Videos shown to an inquest into the death of schoolgirl Molly Russell were so distressing a coroner considered editing them and issued the “greatest” warning before they were played.
The 14-year-old, from Harrow, northwest London, ended her life in November 2017 after viewing online content relating to self-harm, depression and suicide.
An inquest into her death at North London Coroner’s Court was shown 17 clips she liked or saved on Instagram which appeared to “glamorise harm to young people”.
Before the clips were played, Coroner Andrew Walker told those present to leave if they were likely to be affected by the material.
The court was told lawyers and the coroner had discussed whether to edit them beforehand because they were “so uncomfortable to view”.
“But Molly had no such choice, so we would in effect be editing the footage for adult viewing when it was available in an unedited form for a child,” Mr Walker said.
Describing footage the court was about to see, the coroner said: “It’s of the most distressing nature and it’s almost impossible to watch.
“If you are likely to be affected by any such videos, please do not stay to view them.”
Turning to Molly’s family, the coroner said: “There’s no need for any of you to stay.
“In my view, this sequence of video footage ought to be seen [by the court].”
The court was then played the clips, which related to suicide, drugs, alcohol, depression and self-harm.
Molly’s family stayed in the courtroom as the videos were played, but the coroner elected to take a 15-minute break in proceedings afterwards.
The schoolgirl’s family has campaigned for better internet safety since her death almost five years ago.
Instagram’s guidelines at the time, which were shown to the court, said users were allowed to post content about suicide and self-harm to “facilitate the coming together to support” other users but not if it “encouraged or promoted” self-harm.
On Friday, the head of health and wellbeing at Instagram’s parent company Meta defended the social media platform’s content policies – saying suicide and self-harm material could have been posted by a user as a “cry for help”.
Elizabeth Lagone told the court it was an important consideration of the company, even in its policies at the time of Molly’s death, to “consider the broad and unbelievable harm that can be done by silencing (a poster’s) struggles”.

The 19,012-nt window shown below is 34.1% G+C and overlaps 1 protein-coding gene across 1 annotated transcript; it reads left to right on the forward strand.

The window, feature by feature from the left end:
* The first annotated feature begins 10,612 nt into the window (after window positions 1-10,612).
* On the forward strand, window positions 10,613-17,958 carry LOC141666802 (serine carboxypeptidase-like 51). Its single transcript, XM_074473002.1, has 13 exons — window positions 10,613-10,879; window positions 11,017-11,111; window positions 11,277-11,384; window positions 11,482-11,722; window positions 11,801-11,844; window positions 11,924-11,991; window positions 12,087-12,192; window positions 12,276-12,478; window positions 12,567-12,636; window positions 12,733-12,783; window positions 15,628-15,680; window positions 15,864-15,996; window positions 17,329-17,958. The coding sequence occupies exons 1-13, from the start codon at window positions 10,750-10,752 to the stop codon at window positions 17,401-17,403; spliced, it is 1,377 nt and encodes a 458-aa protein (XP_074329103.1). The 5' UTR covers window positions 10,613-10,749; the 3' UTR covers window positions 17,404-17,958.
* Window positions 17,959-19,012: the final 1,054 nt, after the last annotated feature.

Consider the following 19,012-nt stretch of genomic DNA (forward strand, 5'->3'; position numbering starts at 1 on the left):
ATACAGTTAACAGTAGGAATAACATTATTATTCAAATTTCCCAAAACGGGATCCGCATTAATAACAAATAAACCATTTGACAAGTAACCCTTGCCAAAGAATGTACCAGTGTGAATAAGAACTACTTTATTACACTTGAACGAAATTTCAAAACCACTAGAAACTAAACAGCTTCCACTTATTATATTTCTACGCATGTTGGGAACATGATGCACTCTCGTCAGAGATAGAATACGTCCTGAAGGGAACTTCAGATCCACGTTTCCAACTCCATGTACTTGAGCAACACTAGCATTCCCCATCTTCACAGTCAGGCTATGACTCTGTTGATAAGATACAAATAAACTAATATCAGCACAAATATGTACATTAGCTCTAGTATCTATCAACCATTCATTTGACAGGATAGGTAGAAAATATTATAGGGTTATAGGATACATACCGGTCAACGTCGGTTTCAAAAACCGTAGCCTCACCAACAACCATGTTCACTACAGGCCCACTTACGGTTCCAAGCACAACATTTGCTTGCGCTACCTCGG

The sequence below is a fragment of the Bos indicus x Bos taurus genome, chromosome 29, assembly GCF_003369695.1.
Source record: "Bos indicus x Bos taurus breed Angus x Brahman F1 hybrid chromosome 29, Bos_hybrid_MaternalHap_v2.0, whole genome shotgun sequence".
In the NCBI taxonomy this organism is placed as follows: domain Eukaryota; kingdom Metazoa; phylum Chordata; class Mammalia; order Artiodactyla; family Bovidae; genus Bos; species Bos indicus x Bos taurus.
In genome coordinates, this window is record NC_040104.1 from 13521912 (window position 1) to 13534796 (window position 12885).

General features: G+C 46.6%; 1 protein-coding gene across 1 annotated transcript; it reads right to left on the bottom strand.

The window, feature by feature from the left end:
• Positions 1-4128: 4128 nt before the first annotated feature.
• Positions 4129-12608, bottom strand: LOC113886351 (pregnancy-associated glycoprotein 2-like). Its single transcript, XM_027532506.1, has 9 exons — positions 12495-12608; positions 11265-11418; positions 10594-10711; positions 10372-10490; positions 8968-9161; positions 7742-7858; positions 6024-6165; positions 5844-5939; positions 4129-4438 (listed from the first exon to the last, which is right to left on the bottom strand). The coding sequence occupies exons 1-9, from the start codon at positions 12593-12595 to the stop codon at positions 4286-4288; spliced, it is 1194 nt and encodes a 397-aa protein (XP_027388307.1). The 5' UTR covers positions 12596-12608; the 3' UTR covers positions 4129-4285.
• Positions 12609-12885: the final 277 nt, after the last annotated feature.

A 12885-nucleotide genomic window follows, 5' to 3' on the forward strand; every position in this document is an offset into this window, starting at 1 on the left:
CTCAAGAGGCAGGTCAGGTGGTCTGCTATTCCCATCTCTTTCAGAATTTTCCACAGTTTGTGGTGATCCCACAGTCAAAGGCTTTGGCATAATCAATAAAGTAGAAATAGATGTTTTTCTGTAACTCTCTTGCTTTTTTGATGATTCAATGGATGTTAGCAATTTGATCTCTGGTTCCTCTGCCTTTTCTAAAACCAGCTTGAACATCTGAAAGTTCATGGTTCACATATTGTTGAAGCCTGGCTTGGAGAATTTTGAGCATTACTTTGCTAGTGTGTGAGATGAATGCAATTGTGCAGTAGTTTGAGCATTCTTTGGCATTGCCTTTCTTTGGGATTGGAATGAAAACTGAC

Ms Lagone also denied Instagram had treated children such as Molly as “guinea pigs” when it launched content ranking – a new algorithm-driven system for personalising and sorting content – in 2016.
Molly’s family’s lawyer, Oliver Sanders KC, said: “It’s right isn’t it that children, including children suffering from depression like Molly, who were on Instagram in 2016 were just guinea pigs in an experiment?”
She replied: “That is specifically not the way we develop policies and procedures at the company.”
Asked by Mr Sanders whether it was obvious it was not safe for children to see “graphic suicide imagery”, the executive said: “I don’t know … these are complicated issues.”
Mr Sanders drew the witness’s attention to experts who had informed Meta it was not safe for children to view the material, before asking: “Had they previously told you something different?”
Ms Lagone responded: “We have ongoing discussions with them but there are any number of … issues we talk about with them.”
The court heard Molly set up an Instagram account in March 2015 when she was 12 and was recommended 34, “possibly more”, sad or depressive-related accounts on Instagram.
Of the accounts recommended, Mr Sanders said one referred to self-injury, one to concealment, four to suicidal feelings, one to themes of being “unable to carry on”, two to mortality and one to burial.
On Thursday, Pinterest’s head of community operations, Judson Hoffman, apologised after admitting the platform was “not safe” when the 14-year-old used it.
Mr Hoffman said he “deeply regrets” posts viewed by Molly on Pinterest before her death, saying it was material he would “not show to my children”.
The inquest, due to last up to two weeks, continues.
If you are experiencing feelings of distress and isolation, or are struggling to cope, The Samaritans offers support; you can speak to someone for free over the phone, in confidence, on 116 123 (UK and ROI), email email@example.com, or visit the Samaritans website to find details of your nearest branch.
For services local to you, the national mental health database – Hub of Hope – allows you to enter your postcode to search for organisations and charities who offer mental health advice and support in your area.
Additional reporting by Press Association